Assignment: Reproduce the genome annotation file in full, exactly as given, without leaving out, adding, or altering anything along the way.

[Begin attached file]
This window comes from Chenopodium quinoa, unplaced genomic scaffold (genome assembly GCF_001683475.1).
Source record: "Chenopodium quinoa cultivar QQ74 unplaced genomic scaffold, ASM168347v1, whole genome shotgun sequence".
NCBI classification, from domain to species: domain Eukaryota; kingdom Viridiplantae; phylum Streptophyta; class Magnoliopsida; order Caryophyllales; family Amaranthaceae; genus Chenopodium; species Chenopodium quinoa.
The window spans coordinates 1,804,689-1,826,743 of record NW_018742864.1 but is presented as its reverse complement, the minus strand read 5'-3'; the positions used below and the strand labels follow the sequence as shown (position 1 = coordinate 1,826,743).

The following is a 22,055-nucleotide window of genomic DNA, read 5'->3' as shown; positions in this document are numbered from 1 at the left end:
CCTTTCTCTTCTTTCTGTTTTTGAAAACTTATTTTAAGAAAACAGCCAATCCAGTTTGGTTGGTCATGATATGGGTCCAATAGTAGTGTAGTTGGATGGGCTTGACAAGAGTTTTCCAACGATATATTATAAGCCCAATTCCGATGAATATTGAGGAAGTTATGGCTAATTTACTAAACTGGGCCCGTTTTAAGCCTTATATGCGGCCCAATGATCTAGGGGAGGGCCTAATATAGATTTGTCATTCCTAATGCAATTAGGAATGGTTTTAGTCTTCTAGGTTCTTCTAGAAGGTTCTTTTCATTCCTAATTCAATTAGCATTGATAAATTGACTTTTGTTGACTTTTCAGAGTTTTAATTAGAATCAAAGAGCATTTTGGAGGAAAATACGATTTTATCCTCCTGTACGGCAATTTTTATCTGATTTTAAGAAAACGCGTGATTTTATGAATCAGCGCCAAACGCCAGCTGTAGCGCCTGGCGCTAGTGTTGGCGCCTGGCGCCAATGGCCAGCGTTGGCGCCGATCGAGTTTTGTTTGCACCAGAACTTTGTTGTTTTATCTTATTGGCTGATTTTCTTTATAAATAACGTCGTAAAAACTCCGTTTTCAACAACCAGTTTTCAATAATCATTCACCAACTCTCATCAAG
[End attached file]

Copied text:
This window comes from Chenopodium quinoa, unplaced genomic scaffold (genome assembly GCF_001683475.1).
Source record: "Chenopodium quinoa cultivar QQ74 unplaced genomic scaffold, ASM168347v1, whole genome shotgun sequence".
NCBI classification, from domain to species: domain Eukaryota; kingdom Viridiplantae; phylum Streptophyta; class Magnoliopsida; order Caryophyllales; family Amaranthaceae; genus Chenopodium; species Chenopodium quinoa.
The window spans coordinates 1,804,689-1,826,743 of record NW_018742864.1 but is presented as its reverse complement, the minus strand read 5'-3'; the positions used below and the strand labels follow the sequence as shown (position 1 = coordinate 1,826,743).

The following is a 22,055-nucleotide window of genomic DNA, read 5'->3' as shown; positions in this document are numbered from 1 at the left end:
CCTTTCTCTTCTTTCTGTTTTTGAAAACTTATTTTAAGAAAACAGCCAATCCAGTTTGGTTGGTCATGATATGGGTCCAATAGTAGTGTAGTTGGATGGGCTTGACAAGAGTTTTCCAACGATATATTATAAGCCCAATTCCGATGAATATTGAGGAAGTTATGGCTAATTTACTAAACTGGGCCCGTTTTAAGCCTTATATGCGGCCCAATGATCTAGGGGAGGGCCTAATATAGATTTGTCATTCCTAATGCAATTAGGAATGGTTTTAGTCTTCTAGGTTCTTCTAGAAGGTTCTTTTCATTCCTAATTCAATTAGCATTGATAAATTGACTTTTGTTGACTTTTCAGAGTTTTAATTAGAATCAAAGAGCATTTTGGAGGAAAATACGATTTTATCCTCCTGTACGGCAATTTTTATCTGATTTTAAGAAAACGCGTGATTTTATGAATCAGCGCCAAACGCCAGCTGTAGCGCCTGGCGCTAGTGTTGGCGCCTGGCGCCAATGGCCAGCGTTGGCGCCGATCGAGTTTTGTTTGCACCAGAACTTTGTTGTTTTATCTTATTGGCTGATTTTCTTTATAAATAACGTCGTAAAAACTCCGTTTTCAACAACCAGTTTTCAATAATCATTCACCAACTCTCATCAAG